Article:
CLEVELAND (CNS) — Advocates fighting human traffickers are alerting children, parents and vulnerable adults that the coronavirus pandemic has pushed traffickers into new venues, potentially endangering more people to being exploited.
Seemingly innocent online venues are becoming popular places for sex traffickers to groom unwitting children and entice adults facing financial turmoil because of the pandemic. The danger is leading the advocates to call for funding of anti-trafficking programs in any new federal legislation in response to the public health crisis.
The pandemic’s impact on labor trafficking is less certain, but the advocates warn that people desperate for work may be prone to employment schemes in which they are cheated out of promised wages.
What is known, according to the Polaris Project, which operates the U.S. National Human Trafficking Hotline, is that buyers of sex are as active as ever, pandemic or not.
“Anecdotally, we have heard from survivors that trafficking victims are now being forced to participate in remote, web-based sexual activity or pornography and that the marketplace for those activities has grown,” the organization said in an April 17 post on its blog at polarisproject.org. “It’s important to remind buyers of these materials that a person on a webcam or in a pornographic video is as likely to be a trafficking victim as a person selling sex in any other environment.”
That poses dangers for children especially, said Jennifer Reyes Lay, executive director of Alliance to End Human Trafficking.
“With the restrictions and limited mobility and physical distancing, the fear is that particularly children, but anyone who can be a potential victim, is going to be more targeted through online sources,” she said.
“Electronic communications and social media networks have become more important than ever,” Lay told Catholic News Service. “We are trying to think of creative ways to reach people and get the message out while they’re at home.”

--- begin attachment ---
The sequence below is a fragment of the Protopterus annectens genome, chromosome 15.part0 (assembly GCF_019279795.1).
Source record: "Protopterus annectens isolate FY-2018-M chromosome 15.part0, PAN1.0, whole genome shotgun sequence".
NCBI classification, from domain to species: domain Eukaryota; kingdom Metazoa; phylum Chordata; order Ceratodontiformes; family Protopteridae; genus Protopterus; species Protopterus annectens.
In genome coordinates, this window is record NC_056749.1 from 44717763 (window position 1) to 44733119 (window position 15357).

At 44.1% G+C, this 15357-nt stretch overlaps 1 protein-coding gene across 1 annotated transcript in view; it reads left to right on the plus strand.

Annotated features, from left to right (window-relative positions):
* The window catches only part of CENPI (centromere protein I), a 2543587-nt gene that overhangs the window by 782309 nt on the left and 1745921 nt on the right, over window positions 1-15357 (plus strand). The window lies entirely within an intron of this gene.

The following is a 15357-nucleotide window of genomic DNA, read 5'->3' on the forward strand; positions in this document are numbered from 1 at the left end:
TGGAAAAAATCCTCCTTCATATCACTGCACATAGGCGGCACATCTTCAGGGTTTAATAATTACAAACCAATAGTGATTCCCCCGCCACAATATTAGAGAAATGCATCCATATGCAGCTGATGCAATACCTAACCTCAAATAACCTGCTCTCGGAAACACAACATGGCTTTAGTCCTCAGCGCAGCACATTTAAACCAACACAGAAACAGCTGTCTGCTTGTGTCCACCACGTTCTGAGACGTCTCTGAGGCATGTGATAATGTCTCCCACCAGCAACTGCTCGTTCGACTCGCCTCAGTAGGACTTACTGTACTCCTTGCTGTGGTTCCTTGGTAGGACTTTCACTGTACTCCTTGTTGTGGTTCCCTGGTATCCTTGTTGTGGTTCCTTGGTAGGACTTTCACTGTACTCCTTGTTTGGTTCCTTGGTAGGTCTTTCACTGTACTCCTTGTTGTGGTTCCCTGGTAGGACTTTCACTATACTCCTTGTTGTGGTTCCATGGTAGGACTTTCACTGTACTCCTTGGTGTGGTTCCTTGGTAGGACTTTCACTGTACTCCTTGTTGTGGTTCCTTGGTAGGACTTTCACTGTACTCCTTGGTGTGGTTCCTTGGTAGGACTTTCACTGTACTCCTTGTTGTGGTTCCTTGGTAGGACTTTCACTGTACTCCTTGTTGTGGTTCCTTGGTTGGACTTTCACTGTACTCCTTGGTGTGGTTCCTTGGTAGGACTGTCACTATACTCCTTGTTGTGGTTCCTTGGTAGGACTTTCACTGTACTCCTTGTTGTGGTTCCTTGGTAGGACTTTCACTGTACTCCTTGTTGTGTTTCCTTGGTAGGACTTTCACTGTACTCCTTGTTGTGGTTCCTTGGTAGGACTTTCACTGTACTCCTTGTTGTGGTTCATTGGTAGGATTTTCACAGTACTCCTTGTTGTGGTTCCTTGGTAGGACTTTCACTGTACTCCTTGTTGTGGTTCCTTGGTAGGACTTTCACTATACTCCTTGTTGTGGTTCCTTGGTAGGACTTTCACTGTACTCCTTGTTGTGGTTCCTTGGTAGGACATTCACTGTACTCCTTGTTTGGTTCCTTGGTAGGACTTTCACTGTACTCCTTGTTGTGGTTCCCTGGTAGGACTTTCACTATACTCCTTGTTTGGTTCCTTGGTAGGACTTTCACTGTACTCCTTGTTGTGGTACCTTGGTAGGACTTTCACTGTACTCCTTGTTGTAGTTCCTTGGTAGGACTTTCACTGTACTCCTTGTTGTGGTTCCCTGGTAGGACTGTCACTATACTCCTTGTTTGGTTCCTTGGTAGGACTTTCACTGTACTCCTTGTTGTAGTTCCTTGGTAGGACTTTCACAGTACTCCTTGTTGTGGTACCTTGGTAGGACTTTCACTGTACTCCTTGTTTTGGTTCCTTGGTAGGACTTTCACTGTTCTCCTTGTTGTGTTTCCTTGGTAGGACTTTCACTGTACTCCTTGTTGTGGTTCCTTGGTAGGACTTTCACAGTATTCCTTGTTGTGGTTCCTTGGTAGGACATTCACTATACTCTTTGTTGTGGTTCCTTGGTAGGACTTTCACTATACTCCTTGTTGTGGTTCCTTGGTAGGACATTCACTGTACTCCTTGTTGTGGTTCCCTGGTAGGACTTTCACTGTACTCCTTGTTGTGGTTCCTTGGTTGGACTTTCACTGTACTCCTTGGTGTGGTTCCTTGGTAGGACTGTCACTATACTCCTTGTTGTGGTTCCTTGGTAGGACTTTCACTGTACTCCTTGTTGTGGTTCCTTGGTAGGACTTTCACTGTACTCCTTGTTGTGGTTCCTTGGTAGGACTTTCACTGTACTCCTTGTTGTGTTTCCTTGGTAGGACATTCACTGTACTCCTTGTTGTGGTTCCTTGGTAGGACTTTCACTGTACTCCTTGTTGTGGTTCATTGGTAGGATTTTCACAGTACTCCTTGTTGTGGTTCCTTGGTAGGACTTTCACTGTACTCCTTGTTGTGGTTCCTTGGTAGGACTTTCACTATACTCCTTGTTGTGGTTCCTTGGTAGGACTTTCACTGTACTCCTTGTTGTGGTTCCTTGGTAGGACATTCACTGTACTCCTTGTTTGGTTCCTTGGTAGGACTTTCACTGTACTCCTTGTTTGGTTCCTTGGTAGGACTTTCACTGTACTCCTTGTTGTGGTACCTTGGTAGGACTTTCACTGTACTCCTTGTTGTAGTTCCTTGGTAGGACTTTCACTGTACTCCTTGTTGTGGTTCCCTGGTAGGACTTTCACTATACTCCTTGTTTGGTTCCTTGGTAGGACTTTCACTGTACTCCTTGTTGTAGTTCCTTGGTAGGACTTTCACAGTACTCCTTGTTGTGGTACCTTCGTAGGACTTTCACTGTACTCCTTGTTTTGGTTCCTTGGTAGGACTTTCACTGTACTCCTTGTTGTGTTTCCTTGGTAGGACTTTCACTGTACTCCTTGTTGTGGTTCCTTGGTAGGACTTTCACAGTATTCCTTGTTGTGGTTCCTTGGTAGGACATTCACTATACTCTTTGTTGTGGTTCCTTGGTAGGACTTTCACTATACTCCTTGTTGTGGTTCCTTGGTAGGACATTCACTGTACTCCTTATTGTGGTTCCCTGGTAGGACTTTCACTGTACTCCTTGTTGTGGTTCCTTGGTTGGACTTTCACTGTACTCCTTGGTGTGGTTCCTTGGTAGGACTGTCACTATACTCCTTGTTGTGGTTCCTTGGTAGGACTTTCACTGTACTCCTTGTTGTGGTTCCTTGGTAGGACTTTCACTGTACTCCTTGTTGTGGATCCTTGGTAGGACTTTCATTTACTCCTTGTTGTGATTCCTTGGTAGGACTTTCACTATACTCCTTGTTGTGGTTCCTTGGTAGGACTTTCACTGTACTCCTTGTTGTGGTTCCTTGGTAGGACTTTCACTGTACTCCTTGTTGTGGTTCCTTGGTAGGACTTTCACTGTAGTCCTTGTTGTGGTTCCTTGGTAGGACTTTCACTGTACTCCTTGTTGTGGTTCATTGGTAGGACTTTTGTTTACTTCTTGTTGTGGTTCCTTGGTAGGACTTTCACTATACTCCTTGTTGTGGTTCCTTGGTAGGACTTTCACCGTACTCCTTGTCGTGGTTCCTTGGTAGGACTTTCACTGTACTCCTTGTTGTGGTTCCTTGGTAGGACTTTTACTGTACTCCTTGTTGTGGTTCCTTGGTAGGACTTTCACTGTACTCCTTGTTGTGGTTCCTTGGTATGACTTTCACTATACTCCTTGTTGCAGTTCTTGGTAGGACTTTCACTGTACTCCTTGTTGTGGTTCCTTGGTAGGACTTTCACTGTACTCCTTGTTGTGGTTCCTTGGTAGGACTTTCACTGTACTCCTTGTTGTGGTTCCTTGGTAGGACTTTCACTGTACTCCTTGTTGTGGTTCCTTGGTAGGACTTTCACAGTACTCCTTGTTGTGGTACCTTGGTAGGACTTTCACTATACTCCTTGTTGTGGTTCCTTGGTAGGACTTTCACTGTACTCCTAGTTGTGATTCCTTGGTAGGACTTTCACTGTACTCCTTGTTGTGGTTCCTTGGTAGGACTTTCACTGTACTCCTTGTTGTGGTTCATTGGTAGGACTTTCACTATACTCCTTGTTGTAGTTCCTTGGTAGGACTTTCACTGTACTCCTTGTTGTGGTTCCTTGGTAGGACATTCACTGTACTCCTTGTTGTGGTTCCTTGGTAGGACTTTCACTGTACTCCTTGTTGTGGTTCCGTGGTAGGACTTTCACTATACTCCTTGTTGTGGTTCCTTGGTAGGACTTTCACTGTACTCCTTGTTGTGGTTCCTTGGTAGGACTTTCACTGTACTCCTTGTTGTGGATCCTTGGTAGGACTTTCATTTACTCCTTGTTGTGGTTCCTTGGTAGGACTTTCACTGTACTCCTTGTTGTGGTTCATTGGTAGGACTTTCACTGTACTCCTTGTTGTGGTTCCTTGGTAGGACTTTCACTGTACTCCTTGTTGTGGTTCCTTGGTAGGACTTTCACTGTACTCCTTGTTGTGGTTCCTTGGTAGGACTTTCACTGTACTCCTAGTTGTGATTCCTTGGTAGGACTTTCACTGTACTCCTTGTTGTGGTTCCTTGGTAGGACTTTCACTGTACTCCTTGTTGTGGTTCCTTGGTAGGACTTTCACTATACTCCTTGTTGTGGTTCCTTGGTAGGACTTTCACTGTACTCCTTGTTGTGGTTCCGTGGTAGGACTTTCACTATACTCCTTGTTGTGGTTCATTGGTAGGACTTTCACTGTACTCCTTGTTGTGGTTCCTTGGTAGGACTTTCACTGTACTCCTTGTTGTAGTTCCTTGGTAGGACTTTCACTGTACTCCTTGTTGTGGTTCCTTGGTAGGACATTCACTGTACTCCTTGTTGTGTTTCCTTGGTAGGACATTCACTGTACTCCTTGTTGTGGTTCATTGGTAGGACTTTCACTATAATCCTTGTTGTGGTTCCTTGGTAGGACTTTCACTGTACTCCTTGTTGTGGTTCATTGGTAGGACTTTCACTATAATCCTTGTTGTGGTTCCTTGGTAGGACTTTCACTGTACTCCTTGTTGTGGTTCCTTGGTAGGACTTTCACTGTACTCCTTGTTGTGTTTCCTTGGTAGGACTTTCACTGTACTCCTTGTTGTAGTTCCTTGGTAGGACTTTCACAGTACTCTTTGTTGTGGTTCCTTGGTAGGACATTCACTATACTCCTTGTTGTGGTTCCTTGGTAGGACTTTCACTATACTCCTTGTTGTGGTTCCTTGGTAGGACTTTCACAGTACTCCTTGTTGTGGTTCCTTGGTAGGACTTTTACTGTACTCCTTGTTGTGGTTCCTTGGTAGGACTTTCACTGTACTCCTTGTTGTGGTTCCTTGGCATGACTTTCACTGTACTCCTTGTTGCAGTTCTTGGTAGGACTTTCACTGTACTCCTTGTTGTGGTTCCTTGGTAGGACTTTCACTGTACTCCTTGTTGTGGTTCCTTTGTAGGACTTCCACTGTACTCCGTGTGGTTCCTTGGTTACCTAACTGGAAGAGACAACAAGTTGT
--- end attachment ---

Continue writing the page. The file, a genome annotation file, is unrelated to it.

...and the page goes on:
Tracking the inroads of traffickers into new online venues is difficult. They are able to move silently through online sites frequented by children, who are spending more unsupervised time surfing the internet while at home. Once identified, traffickers quickly move on, hiding out in cyberspace waiting for the next young person to show up.
Concern among the advocates largely rests in online pornography.
“There is a huge demand for pornography online right now,” said Hilary Chester, associate director for anti-trafficking programs with Migration and Refugee Services of the U.S. Conference of Catholic Bishops. “People (traffickers) are going to try to meet that demand. There are real concerns about people being coerced into it, not realizing they are being recorded.”
While it is difficult to track the emerging trends in the actions of traffickers, experience has shown they are adept at maneuvering around their trackers and their motivation is money.
“Once they realize somebody’s on to them, they’ve switched,” said Charity Sister Sally Duffy, a member of the End Slavery Cincinnati, an anti-human trafficking coalition.
Tori Curbelo, manager of education, training and advocacy for LifeWay Network in Forest Hills, New York, described traffickers as opportunistic.
“Their services follow supply and demand,” she explained. “Our hunch is the more demand, the more traffickers will try to meet the needs of individuals online.”
The chairmen of three USCCB committees recently called on Attorney General William Barr to “confront the ongoing harms wrought by the pornography industry and to protect its victims.”
In an April 30 letter, they urged Barr to enforce obscenity laws, open criminal investigations of pornography producers and website owners, and carry out “national leadership in encouraging states and localities to develop rigorous policies against the industry.”
Pornography, they said, is the “antithesis” of Pope Francis’ reflection during a March 27 prayer service in the throes of the pandemic in Italy that “affirmed our common ‘belonging as brothers and sisters’ in the midst of crisis” deserving of human dignity and respect.
To read the full article by Dennis Sadowski on Catholic News Service: Click HereTags: COVID, National Human Trafficking Hotline, Ohio, Polaris, USCCB